Friday, March 20, 2009

A trip to the barber

Going to the barber has always been a chore. But it is still a necessary chore, that is to get the haircut. Although, these days, the strict no-long-hair rules (for men and boys) are no longer in place. In fact, I have seen quite a number of guys in their fifties spotting pony tails with their hair in natural streaks - white, grey and less than black hair.

Last week, I took time to go to the barber - how much things I could do other than waiting at the barber. My regular was the Japanese named barber at Chinatown Point. Walking through the ever-changing routes of a constantly changing Chinatown, I passed this barbershop at the Old People's Park (well, this is the HDB's People's Park) Ah S$6 per hair cut and since the economy is not exactly doing well, perhaps, I could save S$4 by going to this barber.

Going to a new barber has always been an adventure, which could turn out to be a nightmare, not necessary for me. Once I thought I go to an upmarket barber (hairdresser?) in Orchard Rd and was convinced that my hair lacked bounce and the lady assured me that she could help make my hair more lively and bouncy. To cut the story short, I had my hair permed! The only time I had my hair permed was when I was five I think, and I suppose I was then the "victim" of an amateur homegrown hairdresser. I could see the shock faces in my family as well as my colleagues.

When I was much younger, I dreaded going to the barber because he insisted on shaving my face .. forehead, cheek, neck and ear. Then, I did not qualify for the ear-cleaning work, although the tools would send me running. My doctor used to tell me that the "dung" in the ear would come out naturally. There's no need to dig.

Then, we thought it might be better to go to an Indian barber. For one, there was airconditioning. For two, there was always Indian music and songs. I always wondered how come the Indian channel in the radio had non-stop songs and music. Never got the chance to ask. While it was shiok (felt good) it was also kind of frightening when the barber did the twisting of the neck until one got the "crak" sound from the neck bones.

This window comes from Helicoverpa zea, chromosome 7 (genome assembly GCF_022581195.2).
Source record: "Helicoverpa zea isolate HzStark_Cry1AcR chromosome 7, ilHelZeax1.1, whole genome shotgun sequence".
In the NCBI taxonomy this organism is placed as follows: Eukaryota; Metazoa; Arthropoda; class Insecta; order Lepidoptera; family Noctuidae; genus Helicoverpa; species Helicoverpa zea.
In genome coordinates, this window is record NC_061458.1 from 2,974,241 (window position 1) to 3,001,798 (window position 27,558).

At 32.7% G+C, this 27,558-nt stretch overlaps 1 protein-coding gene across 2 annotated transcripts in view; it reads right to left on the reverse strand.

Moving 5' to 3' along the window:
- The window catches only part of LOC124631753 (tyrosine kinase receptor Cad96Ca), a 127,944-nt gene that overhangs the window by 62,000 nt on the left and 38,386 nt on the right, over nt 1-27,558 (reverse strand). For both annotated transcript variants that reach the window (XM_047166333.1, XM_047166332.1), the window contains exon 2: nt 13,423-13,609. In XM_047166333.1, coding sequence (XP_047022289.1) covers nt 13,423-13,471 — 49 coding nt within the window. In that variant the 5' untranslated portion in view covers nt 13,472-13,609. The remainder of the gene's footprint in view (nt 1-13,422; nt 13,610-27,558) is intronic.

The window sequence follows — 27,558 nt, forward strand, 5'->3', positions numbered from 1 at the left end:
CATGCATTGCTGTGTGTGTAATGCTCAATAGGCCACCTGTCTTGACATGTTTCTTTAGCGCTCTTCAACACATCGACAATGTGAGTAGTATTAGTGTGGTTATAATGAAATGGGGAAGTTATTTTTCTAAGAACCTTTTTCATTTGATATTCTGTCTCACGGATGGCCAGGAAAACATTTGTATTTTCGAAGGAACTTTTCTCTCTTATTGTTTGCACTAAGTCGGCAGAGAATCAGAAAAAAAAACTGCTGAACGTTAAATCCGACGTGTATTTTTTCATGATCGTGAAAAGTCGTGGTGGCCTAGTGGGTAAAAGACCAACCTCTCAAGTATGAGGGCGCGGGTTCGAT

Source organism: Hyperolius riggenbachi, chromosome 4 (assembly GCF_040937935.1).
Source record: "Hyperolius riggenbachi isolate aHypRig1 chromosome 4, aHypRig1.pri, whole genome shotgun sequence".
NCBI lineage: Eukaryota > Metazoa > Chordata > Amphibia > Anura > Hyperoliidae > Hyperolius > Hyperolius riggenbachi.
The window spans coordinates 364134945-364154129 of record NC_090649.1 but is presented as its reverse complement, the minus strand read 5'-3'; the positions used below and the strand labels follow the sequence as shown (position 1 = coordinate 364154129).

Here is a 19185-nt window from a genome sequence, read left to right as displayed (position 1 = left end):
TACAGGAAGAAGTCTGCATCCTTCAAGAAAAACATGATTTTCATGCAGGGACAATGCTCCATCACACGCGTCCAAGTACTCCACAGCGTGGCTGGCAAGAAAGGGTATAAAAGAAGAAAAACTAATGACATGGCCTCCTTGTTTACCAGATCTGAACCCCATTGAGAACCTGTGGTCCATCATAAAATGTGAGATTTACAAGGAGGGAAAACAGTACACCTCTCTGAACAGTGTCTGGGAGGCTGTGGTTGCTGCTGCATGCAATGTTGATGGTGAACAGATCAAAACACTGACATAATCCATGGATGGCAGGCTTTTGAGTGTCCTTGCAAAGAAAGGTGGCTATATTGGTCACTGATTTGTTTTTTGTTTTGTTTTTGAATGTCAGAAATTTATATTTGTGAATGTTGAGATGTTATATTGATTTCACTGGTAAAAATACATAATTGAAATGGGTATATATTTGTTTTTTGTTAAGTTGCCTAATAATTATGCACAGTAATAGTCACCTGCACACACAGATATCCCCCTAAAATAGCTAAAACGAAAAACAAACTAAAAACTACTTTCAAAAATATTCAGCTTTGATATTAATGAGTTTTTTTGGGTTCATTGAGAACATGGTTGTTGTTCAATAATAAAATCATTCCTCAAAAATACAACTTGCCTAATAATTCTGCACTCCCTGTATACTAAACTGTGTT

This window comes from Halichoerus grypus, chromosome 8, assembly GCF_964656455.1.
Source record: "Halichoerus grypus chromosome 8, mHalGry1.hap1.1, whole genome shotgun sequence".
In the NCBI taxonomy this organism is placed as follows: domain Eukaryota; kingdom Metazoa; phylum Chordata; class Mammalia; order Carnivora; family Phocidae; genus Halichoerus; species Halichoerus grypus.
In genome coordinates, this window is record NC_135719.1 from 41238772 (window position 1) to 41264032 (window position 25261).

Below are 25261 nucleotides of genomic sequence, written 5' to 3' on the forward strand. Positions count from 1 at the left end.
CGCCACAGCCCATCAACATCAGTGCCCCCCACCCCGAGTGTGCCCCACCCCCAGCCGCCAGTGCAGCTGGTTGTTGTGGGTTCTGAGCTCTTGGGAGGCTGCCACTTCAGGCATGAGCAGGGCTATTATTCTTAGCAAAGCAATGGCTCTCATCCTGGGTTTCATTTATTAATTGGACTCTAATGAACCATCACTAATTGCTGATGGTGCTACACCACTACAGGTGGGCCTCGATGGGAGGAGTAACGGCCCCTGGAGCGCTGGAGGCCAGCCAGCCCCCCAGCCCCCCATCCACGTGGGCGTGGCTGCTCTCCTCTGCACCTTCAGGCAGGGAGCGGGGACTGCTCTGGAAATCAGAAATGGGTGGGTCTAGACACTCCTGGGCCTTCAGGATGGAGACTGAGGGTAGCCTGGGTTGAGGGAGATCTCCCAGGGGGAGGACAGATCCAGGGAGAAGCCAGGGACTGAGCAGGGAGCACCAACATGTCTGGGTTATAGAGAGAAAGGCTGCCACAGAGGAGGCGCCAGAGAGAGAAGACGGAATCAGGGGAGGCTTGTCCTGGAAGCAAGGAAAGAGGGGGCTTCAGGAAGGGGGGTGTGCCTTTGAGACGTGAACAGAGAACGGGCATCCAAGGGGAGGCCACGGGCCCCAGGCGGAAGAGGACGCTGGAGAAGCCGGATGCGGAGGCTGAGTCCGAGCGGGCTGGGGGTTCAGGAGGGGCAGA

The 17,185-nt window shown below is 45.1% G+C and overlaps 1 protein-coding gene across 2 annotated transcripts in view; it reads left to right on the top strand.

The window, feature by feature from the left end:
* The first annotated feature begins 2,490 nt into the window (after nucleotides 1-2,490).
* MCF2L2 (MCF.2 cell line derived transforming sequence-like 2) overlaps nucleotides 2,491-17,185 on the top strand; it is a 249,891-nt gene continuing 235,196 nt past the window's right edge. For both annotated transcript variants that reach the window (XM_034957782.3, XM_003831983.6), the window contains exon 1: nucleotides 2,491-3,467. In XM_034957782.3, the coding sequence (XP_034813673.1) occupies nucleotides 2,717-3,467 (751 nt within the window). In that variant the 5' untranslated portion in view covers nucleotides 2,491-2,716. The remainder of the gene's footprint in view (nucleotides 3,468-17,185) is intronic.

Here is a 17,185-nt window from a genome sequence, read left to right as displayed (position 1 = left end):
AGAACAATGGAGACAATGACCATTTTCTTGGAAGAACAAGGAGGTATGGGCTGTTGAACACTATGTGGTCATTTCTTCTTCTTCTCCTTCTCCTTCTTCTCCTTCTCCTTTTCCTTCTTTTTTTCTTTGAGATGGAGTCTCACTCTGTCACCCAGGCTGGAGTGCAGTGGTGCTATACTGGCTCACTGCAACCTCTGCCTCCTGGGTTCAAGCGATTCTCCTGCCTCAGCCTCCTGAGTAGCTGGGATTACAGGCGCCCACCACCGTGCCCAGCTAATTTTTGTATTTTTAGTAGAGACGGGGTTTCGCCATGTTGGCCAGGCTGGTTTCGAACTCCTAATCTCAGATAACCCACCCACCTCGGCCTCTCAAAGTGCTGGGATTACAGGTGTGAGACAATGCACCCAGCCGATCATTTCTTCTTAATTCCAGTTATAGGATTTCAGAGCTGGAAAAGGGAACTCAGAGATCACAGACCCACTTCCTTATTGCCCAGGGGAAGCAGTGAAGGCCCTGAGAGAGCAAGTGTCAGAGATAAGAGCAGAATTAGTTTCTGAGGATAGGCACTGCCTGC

When I started working, I thought it would be fun to try to Malay barbers. Indeed they were good but I had to seek them out, mainly in the Geylang Serai or Marine Parade area.  And so, it was Malay music this time.

Back to Chinatown as I gingerly stepped into this tiny new barbershop in Old PP. The other lady barber was reading the newspapers. She welcomed me, in Mandarin of course. I had to make sure I could speak Mandarin to go to one of these barbershops as they are staffed by mainland Chinese. Friendly and she did pick up a few local barber English like "slope"? I nodded.

Another lady came in asking if they cut lady's hair. Yes was the reply. Interestingly, this lady - rather direct - asked if they could cut and what if they did it wrong. Imagine the quiet hiss under the lady barber's breath. (^^) She then decided to check out other places. Wow, the lady barber came up with her indignations about the lady's comments, with comments of support from my lady barber. Interesting to hear two mainland Chinese speak. I thought I was in China. (^^)

The lady came back! And she asked again for reassurance that her hair cut would not go wrong. Sure sure must have been the indication. I was busy looking at my barber as she went round my head a few times. I could not help feeling that my hair was getting shorter and shorter.  Just as she was about to say that it was done, I told her to comb my hair the other way round to show the disarray as they hung over my ear. Years of experience told me that I need to confirm this with barbers whom I think are not too experienced.

I had my haircut in this family owned barbershop in Japan and it was interesting. Wife washed my hair and husband cut my hair. Mother or mother-in-law helped out. In broken Japanese I had my hair cut but I was always confident that they would do a good job.

When I was in Raleigh, USA, I went for a haircut by a Palestinian. Very professional! I did not see him using any vacuum cleaner on my head but there was not a single strand of loose hair on me after the haircut. Here, they had my hair washed first before the cut. I had to ask the receptionist how I should tip him, as is expected here.

Back to Chinatown, the lady patiently trimmed the jaggered hair look to make sure that it look good running over the ear in line with the sloping line. Satisfied, I paid her. Yes, it was S$6.

I guess, after another 100 heads, she would be good enough. By then, I am not sure if she would be happy with S$6, which I guess she would be getting less. But hey, if time is bad, with a little interactions, and with a spirit of adventure, this is a great place to go. If only my Mandarin is as good as my Hokkien. (^^)